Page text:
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Google PageSpeed Insights: 9 Effective Tips To Improve Your Score In 2022

Without question, Google PageSpeed Insights is an excellent tool for developers and site owners of all kinds. Website performance is critical for increasing conversion rates and optimizing a site for search engines. According to Google, speed = revenue. Your website page speed directly impacts SEO and conversion rates. 

However, increasing your website page speed is a complex undertaking. The lower the bounce rate, the faster your site loads. You have a better chance of ranking on Google if your site is short instead of slow sites with significant bounce rates. Conversely, you are losing business if your website is slow.

It’s easy to concentrate on over-optimising your website to get a perfect score on this test. This article covers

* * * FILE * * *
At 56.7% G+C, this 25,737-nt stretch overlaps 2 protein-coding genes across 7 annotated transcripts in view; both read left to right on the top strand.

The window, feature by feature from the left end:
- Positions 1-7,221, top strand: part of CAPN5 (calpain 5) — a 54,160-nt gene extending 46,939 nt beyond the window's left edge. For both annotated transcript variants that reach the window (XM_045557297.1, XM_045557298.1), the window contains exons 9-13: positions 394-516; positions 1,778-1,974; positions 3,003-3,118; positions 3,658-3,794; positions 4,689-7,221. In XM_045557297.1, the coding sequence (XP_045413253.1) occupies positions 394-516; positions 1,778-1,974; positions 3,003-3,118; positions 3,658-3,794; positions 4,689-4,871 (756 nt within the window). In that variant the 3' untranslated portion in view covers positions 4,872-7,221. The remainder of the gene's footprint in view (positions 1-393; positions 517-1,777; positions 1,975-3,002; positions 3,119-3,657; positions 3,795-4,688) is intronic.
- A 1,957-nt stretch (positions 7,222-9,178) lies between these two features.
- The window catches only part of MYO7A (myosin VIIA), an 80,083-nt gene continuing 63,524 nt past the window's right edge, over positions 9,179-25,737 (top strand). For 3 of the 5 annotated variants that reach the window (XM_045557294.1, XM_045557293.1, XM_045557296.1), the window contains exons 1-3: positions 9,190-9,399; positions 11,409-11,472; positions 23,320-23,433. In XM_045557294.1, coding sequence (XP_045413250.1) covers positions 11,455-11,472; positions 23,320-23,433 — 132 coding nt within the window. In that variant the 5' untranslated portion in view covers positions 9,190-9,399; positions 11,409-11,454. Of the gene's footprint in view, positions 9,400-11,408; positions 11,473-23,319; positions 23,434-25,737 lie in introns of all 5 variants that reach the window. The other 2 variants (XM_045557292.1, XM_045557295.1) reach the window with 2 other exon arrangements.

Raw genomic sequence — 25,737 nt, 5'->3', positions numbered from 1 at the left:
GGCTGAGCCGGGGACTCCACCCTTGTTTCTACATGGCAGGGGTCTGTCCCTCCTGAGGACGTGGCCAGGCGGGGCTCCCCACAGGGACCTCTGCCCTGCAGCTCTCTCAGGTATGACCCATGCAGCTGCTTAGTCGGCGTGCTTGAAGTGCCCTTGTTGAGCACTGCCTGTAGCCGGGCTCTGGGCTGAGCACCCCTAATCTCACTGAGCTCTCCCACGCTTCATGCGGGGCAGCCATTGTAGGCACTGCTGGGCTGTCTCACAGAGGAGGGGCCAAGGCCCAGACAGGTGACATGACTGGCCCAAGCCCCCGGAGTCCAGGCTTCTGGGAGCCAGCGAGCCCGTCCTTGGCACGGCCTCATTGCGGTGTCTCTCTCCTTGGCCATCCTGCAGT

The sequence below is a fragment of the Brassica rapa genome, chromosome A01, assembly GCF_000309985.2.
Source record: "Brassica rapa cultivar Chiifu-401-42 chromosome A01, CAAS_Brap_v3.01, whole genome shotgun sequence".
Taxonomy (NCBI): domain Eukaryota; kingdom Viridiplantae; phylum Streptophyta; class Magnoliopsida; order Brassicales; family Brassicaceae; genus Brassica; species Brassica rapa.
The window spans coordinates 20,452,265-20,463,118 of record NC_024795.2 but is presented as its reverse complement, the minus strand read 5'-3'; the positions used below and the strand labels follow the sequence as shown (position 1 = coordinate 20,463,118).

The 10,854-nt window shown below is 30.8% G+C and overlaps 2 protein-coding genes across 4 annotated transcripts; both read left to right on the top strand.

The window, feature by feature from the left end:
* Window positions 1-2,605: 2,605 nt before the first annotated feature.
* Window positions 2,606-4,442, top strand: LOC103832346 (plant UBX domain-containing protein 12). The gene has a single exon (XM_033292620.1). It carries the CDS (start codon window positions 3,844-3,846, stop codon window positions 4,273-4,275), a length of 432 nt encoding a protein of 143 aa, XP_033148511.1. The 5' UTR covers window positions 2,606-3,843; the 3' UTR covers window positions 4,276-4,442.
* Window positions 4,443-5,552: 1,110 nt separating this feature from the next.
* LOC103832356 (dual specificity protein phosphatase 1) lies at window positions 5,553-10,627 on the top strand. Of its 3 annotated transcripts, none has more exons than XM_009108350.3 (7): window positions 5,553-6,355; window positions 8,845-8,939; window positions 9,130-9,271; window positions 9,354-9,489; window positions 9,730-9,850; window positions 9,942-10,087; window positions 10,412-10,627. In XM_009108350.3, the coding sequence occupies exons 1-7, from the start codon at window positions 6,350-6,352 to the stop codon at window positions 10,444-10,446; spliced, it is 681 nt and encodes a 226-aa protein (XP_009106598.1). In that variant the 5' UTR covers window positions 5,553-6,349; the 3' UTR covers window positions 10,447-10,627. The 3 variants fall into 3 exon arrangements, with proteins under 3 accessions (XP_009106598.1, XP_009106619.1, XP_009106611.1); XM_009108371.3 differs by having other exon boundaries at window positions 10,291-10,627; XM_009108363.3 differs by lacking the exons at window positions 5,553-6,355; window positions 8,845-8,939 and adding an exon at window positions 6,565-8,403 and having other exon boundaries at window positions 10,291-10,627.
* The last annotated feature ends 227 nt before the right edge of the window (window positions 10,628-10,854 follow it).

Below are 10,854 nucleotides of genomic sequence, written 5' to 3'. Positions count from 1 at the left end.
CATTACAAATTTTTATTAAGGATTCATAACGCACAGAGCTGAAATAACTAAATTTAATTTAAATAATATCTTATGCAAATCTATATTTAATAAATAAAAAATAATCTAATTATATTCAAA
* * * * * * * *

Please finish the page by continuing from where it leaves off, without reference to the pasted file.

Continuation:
• Why Page speed is important
  • Introduction to PageSpeed Insights
  • Ways to improve your PageSpeed Insights score 

Why Website Page Speed Matters

What is the first thing that comes to mind when you visit a website? It’s how quickly a page can load. Users don’t want to wait long for the information they need.

There is a general expectation that the internet will be quick. For example, Google recognized page speed as a ranking factor. While speed is one of many ranking factors, no one wants to lose business unnecessarily. Especially when it comes to something we typically have control over. Thankfully, Google’s PageSpeed Insights tool can help you figure out what to fix.

An Introduction to Google PageSpeed Insights


Google PageSpeed Insights is a free website page speed tool. You begin by entering a URL to evaluate. After this, Google gives the website you tested a score out of 100 based on many speed optimization best practices. You’ll also get advice from Google on enhancing your performance (and thus your PageSpeed Insights score) along.

PageSpeed vs. Load Time

To completely understand Google’s PageSpeed Insights tool, you must first understand the difference between PageSpeed and Load time.